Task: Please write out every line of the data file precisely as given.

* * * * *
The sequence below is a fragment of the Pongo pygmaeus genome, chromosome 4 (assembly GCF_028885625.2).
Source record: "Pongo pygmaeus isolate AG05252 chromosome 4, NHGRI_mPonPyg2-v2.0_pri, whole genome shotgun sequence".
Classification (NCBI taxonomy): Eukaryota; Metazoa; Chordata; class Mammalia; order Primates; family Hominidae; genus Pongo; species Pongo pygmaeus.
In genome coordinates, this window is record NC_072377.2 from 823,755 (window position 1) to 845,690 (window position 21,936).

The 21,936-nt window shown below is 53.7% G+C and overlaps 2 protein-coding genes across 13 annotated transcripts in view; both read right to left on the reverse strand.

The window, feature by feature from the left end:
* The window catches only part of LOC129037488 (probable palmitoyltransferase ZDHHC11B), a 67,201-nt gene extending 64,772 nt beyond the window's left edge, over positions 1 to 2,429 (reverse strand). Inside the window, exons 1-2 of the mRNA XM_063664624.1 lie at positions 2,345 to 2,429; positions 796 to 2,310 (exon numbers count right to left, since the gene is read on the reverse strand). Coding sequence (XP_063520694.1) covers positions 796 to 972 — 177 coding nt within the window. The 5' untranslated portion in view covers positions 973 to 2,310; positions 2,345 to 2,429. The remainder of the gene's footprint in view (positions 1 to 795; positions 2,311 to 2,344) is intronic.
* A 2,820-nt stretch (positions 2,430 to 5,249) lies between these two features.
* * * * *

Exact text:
The sequence below is a fragment of the Pongo pygmaeus genome, chromosome 4 (assembly GCF_028885625.2).
Source record: "Pongo pygmaeus isolate AG05252 chromosome 4, NHGRI_mPonPyg2-v2.0_pri, whole genome shotgun sequence".
Classification (NCBI taxonomy): Eukaryota; Metazoa; Chordata; class Mammalia; order Primates; family Hominidae; genus Pongo; species Pongo pygmaeus.
In genome coordinates, this window is record NC_072377.2 from 823,755 (window position 1) to 845,690 (window position 21,936).

The 21,936-nt window shown below is 53.7% G+C and overlaps 2 protein-coding genes across 13 annotated transcripts in view; both read right to left on the reverse strand.

The window, feature by feature from the left end:
* The window catches only part of LOC129037488 (probable palmitoyltransferase ZDHHC11B), a 67,201-nt gene extending 64,772 nt beyond the window's left edge, over positions 1 to 2,429 (reverse strand). Inside the window, exons 1-2 of the mRNA XM_063664624.1 lie at positions 2,345 to 2,429; positions 796 to 2,310 (exon numbers count right to left, since the gene is read on the reverse strand). Coding sequence (XP_063520694.1) covers positions 796 to 972 — 177 coding nt within the window. The 5' untranslated portion in view covers positions 973 to 2,310; positions 2,345 to 2,429. The remainder of the gene's footprint in view (positions 1 to 795; positions 2,311 to 2,344) is intronic.
* A 2,820-nt stretch (positions 2,430 to 5,249) lies between these two features.